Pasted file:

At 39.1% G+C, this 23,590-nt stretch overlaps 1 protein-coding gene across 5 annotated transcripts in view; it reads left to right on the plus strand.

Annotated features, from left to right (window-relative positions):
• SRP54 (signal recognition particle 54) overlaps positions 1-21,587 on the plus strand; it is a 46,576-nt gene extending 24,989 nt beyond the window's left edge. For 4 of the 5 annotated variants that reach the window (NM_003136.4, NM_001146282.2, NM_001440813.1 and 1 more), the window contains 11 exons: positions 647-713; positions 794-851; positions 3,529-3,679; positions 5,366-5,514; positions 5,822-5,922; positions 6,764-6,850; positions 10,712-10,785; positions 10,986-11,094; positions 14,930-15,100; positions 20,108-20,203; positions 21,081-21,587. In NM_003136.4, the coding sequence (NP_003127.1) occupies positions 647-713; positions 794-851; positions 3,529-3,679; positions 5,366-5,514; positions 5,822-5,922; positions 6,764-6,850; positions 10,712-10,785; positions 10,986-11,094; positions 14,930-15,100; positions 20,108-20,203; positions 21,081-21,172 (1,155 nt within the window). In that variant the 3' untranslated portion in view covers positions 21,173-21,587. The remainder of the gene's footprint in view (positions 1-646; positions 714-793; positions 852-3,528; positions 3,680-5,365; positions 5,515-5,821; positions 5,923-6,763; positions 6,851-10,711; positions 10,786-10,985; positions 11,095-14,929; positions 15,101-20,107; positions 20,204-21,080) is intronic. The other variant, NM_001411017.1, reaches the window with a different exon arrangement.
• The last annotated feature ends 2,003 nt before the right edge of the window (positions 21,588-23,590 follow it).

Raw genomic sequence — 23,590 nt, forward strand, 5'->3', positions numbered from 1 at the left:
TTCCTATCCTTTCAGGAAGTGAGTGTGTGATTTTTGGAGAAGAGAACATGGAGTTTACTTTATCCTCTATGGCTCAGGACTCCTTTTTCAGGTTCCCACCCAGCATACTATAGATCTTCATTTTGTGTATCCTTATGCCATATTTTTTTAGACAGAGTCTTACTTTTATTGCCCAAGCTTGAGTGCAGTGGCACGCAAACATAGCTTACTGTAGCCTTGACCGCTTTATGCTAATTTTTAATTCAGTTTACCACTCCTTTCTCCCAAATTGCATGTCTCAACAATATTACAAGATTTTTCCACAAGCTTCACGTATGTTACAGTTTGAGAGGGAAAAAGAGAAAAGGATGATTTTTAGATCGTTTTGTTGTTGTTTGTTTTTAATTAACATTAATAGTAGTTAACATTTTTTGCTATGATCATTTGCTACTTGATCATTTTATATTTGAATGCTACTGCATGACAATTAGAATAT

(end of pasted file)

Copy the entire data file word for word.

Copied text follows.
At 39.1% G+C, this 23,590-nt stretch overlaps 1 protein-coding gene across 5 annotated transcripts in view; it reads left to right on the plus strand.

Annotated features, from left to right (window-relative positions):
• SRP54 (signal recognition particle 54) overlaps positions 1-21,587 on the plus strand; it is a 46,576-nt gene extending 24,989 nt beyond the window's left edge. For 4 of the 5 annotated variants that reach the window (NM_003136.4, NM_001146282.2, NM_001440813.1 and 1 more), the window contains 11 exons: positions 647-713; positions 794-851; positions 3,529-3,679; positions 5,366-5,514; positions 5,822-5,922; positions 6,764-6,850; positions 10,712-10,785; positions 10,986-11,094; positions 14,930-15,100; positions 20,108-20,203; positions 21,081-21,587. In NM_003136.4, the coding sequence (NP_003127.1) occupies positions 647-713; positions 794-851; positions 3,529-3,679; positions 5,366-5,514; positions 5,822-5,922; positions 6,764-6,850; positions 10,712-10,785; positions 10,986-11,094; positions 14,930-15,100; positions 20,108-20,203; positions 21,081-21,172 (1,155 nt within the window). In that variant the 3' untranslated portion in view covers positions 21,173-21,587. The remainder of the gene's footprint in view (positions 1-646; positions 714-793; positions 852-3,528; positions 3,680-5,365; positions 5,515-5,821; positions 5,923-6,763; positions 6,851-10,711; positions 10,786-10,985; positions 11,095-14,929; positions 15,101-20,107; positions 20,204-21,080) is intronic. The other variant, NM_001411017.1, reaches the window with a different exon arrangement.
• The last annotated feature ends 2,003 nt before the right edge of the window (positions 21,588-23,590 follow it).

Raw genomic sequence — 23,590 nt, forward strand, 5'->3', positions numbered from 1 at the left:
TTCCTATCCTTTCAGGAAGTGAGTGTGTGATTTTTGGAGAAGAGAACATGGAGTTTACTTTATCCTCTATGGCTCAGGACTCCTTTTTCAGGTTCCCACCCAGCATACTATAGATCTTCATTTTGTGTATCCTTATGCCATATTTTTTTAGACAGAGTCTTACTTTTATTGCCCAAGCTTGAGTGCAGTGGCACGCAAACATAGCTTACTGTAGCCTTGACCGCTTTATGCTAATTTTTAATTCAGTTTACCACTCCTTTCTCCCAAATTGCATGTCTCAACAATATTACAAGATTTTTCCACAAGCTTCACGTATGTTACAGTTTGAGAGGGAAAAAGAGAAAAGGATGATTTTTAGATCGTTTTGTTGTTGTTTGTTTTTAATTAACATTAATAGTAGTTAACATTTTTTGCTATGATCATTTGCTACTTGATCATTTTATATTTGAATGCTACTGCATGACAATTAGAATAT